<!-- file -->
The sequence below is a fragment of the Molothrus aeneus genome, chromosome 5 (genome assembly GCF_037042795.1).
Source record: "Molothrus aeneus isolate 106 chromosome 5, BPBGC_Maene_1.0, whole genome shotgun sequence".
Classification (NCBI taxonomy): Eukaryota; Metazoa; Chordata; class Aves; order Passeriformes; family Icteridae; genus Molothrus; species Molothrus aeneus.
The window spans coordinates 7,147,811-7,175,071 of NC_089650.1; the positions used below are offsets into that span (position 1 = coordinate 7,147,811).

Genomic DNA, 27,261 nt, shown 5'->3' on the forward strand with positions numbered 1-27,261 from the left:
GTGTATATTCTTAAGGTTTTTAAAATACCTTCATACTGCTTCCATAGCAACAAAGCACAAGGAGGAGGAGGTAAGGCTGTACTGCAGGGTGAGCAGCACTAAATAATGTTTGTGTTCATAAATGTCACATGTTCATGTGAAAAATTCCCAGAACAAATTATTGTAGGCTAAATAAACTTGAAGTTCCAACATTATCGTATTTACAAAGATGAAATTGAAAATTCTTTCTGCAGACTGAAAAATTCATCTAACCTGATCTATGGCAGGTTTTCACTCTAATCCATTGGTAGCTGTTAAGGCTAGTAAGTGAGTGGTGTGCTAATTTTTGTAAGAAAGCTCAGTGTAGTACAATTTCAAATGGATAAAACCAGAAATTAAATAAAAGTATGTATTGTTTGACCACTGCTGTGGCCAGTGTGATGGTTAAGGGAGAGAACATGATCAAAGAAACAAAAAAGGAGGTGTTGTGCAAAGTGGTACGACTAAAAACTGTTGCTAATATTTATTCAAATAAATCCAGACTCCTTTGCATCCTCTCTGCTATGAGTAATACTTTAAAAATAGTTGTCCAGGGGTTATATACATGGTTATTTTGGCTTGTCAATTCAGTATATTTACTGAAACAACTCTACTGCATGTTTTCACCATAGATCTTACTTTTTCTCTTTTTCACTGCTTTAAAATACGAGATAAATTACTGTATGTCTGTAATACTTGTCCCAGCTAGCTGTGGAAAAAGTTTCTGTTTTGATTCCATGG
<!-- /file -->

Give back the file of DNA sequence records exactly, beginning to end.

The sequence below is a fragment of the Molothrus aeneus genome, chromosome 5 (genome assembly GCF_037042795.1).
Source record: "Molothrus aeneus isolate 106 chromosome 5, BPBGC_Maene_1.0, whole genome shotgun sequence".
Classification (NCBI taxonomy): Eukaryota; Metazoa; Chordata; class Aves; order Passeriformes; family Icteridae; genus Molothrus; species Molothrus aeneus.
The window spans coordinates 7,147,811-7,175,071 of NC_089650.1; the positions used below are offsets into that span (position 1 = coordinate 7,147,811).

Genomic DNA, 27,261 nt, shown 5'->3' on the forward strand with positions numbered 1-27,261 from the left:
GTGTATATTCTTAAGGTTTTTAAAATACCTTCATACTGCTTCCATAGCAACAAAGCACAAGGAGGAGGAGGTAAGGCTGTACTGCAGGGTGAGCAGCACTAAATAATGTTTGTGTTCATAAATGTCACATGTTCATGTGAAAAATTCCCAGAACAAATTATTGTAGGCTAAATAAACTTGAAGTTCCAACATTATCGTATTTACAAAGATGAAATTGAAAATTCTTTCTGCAGACTGAAAAATTCATCTAACCTGATCTATGGCAGGTTTTCACTCTAATCCATTGGTAGCTGTTAAGGCTAGTAAGTGAGTGGTGTGCTAATTTTTGTAAGAAAGCTCAGTGTAGTACAATTTCAAATGGATAAAACCAGAAATTAAATAAAAGTATGTATTGTTTGACCACTGCTGTGGCCAGTGTGATGGTTAAGGGAGAGAACATGATCAAAGAAACAAAAAAGGAGGTGTTGTGCAAAGTGGTACGACTAAAAACTGTTGCTAATATTTATTCAAATAAATCCAGACTCCTTTGCATCCTCTCTGCTATGAGTAATACTTTAAAAATAGTTGTCCAGGGGTTATATACATGGTTATTTTGGCTTGTCAATTCAGTATATTTACTGAAACAACTCTACTGCATGTTTTCACCATAGATCTTACTTTTTCTCTTTTTCACTGCTTTAAAATACGAGATAAATTACTGTATGTCTGTAATACTTGTCCCAGCTAGCTGTGGAAAAAGTTTCTGTTTTGATTCCATGG